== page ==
Section 501(c)(4) organizations’ reporting violations and primary activity 

In the dozen years since the Citizens United decision opened the door to significantly increased political activity by section 501(c)(4) organizations, journalists and watchdog organizations have regularly identified groups who apparently have not fulfilled their reporting obligations to the IRS or may be violating their tax-exempt status with their high level of political spending. For instance, a 2012 investigation by ProPublica examined 107 nonprofits that had been active during the 2010 election, finding, among other things, that “[m]any groups told the IRS they spent far less on politics than they reported to federal election officials.” In another example, a 2015 analysis of tax returns by OpenSecrets found that 24 politically-active nonprofits had “devoted more than half their total spending to influencing elections in at least one year between 2008 and 2013,” and at least three had done so more than once. 

Since 2011, CREW has filed numerous complaints with the IRS requesting investigations of whether politically-active section 501(c)(4) organizations failed to properly report their political activity or were operated primarily to influence elections. The next section includes five detailed case studies of CREW’s complaints and public reports of similar conduct, offering a non-exhaustive snapshot of the types of apparent violations the IRS appears to be taking little action to address. Additional summaries of similar conduct are at the end of the report.

Case study #1: National Rifle Association

Even before Citizens United, some section 501(c)(4) groups that reported political spending to the FEC told the IRS under penalty of perjury they did not engage in any political activity. 

The National Rifle Association (NRA) has long been a significant player in national politics. The group is a membership organization with a variety of internal divisions, subsidiaries, and related organizations, and conducts its political activity through two entities: a political action committee and a section 501(c)(4) organization called the National Rifle Association Institute for Legislative Action. The political action committee is treated as a separate organization from the section 501(c)(4) entity and does not report its activities on the NRA’s tax returns.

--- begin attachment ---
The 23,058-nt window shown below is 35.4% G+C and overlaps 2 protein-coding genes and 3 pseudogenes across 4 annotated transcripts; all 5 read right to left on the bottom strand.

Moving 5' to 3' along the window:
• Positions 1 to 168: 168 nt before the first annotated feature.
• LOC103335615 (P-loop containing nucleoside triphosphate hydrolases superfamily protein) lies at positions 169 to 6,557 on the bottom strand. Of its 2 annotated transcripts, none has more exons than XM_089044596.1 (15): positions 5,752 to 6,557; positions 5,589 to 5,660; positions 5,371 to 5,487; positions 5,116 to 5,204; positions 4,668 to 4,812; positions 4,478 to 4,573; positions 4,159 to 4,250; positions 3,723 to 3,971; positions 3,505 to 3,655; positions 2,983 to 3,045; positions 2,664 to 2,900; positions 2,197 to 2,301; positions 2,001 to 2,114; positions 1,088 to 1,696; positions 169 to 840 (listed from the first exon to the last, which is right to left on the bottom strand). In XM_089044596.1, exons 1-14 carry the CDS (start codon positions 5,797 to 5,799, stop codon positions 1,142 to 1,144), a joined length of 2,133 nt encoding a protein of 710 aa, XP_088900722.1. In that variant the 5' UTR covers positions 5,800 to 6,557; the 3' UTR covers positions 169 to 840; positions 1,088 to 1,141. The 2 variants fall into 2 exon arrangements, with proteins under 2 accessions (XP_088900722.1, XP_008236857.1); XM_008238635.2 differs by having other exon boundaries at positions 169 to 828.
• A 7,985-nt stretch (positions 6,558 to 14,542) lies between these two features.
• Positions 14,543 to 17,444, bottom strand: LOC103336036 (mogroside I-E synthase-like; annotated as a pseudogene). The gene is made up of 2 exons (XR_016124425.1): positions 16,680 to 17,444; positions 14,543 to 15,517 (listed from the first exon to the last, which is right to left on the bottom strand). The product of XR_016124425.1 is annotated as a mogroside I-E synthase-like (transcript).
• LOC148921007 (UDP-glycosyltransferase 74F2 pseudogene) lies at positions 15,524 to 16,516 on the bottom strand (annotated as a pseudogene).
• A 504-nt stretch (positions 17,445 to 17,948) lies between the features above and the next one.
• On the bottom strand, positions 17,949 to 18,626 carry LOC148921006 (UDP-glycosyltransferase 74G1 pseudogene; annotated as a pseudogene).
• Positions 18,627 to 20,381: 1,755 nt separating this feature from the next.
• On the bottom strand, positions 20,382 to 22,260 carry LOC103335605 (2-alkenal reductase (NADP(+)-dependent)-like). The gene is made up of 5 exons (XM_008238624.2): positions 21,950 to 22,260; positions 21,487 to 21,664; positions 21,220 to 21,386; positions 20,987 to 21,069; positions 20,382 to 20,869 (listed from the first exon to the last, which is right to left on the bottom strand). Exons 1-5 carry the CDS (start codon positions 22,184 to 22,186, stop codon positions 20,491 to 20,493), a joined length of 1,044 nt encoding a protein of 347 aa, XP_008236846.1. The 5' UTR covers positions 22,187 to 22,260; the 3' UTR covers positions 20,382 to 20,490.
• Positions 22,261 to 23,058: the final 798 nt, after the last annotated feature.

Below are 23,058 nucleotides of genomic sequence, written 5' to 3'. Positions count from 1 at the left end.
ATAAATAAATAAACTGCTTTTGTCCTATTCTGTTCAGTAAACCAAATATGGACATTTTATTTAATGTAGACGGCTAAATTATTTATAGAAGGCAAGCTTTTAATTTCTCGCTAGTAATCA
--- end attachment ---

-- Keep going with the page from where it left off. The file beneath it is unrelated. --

As a section 501(c)(4) organization, the NRA could begin spending on independent expenditures that expressly advocated for the election or defeat of candidates in federal elections after the Citizens United decision in January 2010. Even before that, as a membership organization it could pay for communications to its members similarly advocating for and against federal candidates. Both types of spending must be disclosed to the FEC in periodic reports.

Between 2008 and 2013, the NRA reported to the FEC that it spent nearly $11 million in political expenditures. In 2012, it reported making $7.44 million in independent expenditures, more than half of which were spent opposing Barack Obama or supporting Mitt Romney in that year’s presidential race. The organization also reported to the FEC spending $1.21 million in communication costs for 2008, $1.08 million for the 2010 election cycle, $1.15 million for the 2012 election cycle, and $39,705 for 2013.

Remarkably, the NRA told the IRS under penalty of perjury that it spent absolutely nothing on political campaign activities between 2008 and 2013. Nor did it file a Schedule C disclosing details of its political spending in any of those years. The NRA later claimed its failure to report was the result of a “clerical error” in which “a box was erroneously left unchecked.” It also produced a check showing it paid the IRS taxes for its 2012 political spending. But the NRA did not address its failure to file any Schedule Cs, and did not say it had or intended to amend its Form 990 tax returns. In fact, to CREW’s knowledge, the NRA never amended any of those tax returns. Multiple news reports revealed the NRA’s failure to disclose its political spending on its Form 990 tax returns, and CREW filed a complaint with the IRS about the violations in June 2015 and later filed several related complaints.